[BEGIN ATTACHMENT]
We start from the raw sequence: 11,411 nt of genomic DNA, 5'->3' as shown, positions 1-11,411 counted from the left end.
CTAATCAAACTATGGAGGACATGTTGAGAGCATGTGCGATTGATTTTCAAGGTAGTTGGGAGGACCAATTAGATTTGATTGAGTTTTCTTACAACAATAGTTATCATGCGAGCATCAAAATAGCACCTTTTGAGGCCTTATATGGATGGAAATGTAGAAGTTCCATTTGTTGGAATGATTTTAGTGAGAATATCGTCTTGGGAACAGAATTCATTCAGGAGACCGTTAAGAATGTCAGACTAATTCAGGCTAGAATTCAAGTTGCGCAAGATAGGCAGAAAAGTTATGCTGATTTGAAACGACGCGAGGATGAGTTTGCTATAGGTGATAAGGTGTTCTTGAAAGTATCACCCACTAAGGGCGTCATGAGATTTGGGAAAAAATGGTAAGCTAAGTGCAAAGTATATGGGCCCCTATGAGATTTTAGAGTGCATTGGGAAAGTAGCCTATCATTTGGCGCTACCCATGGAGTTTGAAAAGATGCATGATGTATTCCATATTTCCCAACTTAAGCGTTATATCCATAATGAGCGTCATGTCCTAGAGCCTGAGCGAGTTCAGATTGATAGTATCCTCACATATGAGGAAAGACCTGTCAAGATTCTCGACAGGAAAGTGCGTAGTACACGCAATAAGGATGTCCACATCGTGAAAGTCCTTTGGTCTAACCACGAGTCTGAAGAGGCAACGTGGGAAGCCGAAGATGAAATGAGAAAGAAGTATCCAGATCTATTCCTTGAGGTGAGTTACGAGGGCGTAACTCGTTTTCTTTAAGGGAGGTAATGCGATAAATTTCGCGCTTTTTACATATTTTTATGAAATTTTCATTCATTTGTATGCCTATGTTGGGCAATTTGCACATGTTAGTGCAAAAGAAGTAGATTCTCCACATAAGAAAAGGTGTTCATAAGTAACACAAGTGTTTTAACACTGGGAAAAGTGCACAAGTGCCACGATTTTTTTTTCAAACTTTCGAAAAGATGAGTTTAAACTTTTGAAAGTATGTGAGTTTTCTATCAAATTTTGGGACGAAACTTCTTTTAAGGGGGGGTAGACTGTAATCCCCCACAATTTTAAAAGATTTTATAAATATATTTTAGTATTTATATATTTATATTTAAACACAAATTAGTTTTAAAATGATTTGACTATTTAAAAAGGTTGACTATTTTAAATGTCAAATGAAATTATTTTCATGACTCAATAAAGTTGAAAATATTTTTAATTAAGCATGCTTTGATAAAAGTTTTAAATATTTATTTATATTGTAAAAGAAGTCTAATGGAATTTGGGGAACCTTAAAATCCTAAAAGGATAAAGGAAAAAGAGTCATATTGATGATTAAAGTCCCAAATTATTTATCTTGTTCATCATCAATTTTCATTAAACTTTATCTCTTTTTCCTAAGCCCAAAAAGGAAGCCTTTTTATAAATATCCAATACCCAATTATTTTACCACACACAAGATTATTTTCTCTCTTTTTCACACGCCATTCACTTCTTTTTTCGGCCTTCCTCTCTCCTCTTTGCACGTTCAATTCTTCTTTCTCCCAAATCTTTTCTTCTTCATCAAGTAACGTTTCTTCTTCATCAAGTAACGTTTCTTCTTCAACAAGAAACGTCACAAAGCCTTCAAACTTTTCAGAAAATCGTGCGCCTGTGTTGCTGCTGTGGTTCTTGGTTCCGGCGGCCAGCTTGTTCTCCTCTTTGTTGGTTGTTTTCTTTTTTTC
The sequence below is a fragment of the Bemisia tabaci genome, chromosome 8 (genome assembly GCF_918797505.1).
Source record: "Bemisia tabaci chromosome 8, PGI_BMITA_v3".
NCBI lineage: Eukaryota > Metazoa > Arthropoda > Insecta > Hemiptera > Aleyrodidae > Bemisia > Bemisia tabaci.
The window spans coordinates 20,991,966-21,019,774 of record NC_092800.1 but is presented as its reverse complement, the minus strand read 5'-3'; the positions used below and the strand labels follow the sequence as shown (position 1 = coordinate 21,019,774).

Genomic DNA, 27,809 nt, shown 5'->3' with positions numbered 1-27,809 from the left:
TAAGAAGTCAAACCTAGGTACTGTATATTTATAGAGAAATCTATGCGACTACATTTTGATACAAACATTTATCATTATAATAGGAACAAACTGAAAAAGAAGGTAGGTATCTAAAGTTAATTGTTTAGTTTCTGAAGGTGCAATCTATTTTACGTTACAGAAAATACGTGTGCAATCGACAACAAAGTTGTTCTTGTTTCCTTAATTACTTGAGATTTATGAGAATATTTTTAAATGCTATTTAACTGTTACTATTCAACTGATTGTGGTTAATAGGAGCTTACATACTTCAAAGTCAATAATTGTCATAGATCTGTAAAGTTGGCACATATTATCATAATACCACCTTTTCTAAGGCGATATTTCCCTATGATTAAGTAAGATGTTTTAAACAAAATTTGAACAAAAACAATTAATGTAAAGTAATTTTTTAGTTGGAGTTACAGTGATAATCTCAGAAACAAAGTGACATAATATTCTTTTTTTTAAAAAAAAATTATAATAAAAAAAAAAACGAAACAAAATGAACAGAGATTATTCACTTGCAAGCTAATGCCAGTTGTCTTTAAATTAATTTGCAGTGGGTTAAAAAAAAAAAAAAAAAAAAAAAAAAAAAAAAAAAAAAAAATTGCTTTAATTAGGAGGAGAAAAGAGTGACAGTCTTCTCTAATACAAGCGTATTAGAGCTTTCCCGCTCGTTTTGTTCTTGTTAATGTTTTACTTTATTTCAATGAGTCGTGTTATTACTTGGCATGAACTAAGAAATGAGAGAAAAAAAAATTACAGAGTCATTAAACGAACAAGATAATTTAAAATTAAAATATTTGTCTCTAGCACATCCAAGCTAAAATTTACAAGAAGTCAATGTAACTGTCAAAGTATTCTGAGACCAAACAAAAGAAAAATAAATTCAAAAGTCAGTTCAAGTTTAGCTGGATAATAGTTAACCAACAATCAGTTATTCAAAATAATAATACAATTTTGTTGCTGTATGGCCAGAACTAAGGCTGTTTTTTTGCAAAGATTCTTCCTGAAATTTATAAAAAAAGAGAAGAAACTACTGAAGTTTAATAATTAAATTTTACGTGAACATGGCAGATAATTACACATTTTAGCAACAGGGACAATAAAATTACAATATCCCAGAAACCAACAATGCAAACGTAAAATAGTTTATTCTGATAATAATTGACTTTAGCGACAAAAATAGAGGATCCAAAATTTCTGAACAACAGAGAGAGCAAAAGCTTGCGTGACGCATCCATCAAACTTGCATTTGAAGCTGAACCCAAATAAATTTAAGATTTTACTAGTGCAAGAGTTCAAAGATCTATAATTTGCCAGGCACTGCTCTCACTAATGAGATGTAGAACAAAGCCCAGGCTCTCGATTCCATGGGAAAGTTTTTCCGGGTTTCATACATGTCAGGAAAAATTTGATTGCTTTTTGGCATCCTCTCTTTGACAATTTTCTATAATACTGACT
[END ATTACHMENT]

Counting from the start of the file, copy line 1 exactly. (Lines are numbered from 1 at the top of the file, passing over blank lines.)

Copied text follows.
We start from the raw sequence: 11,411 nt of genomic DNA, 5'->3' as shown, positions 1-11,411 counted from the left end.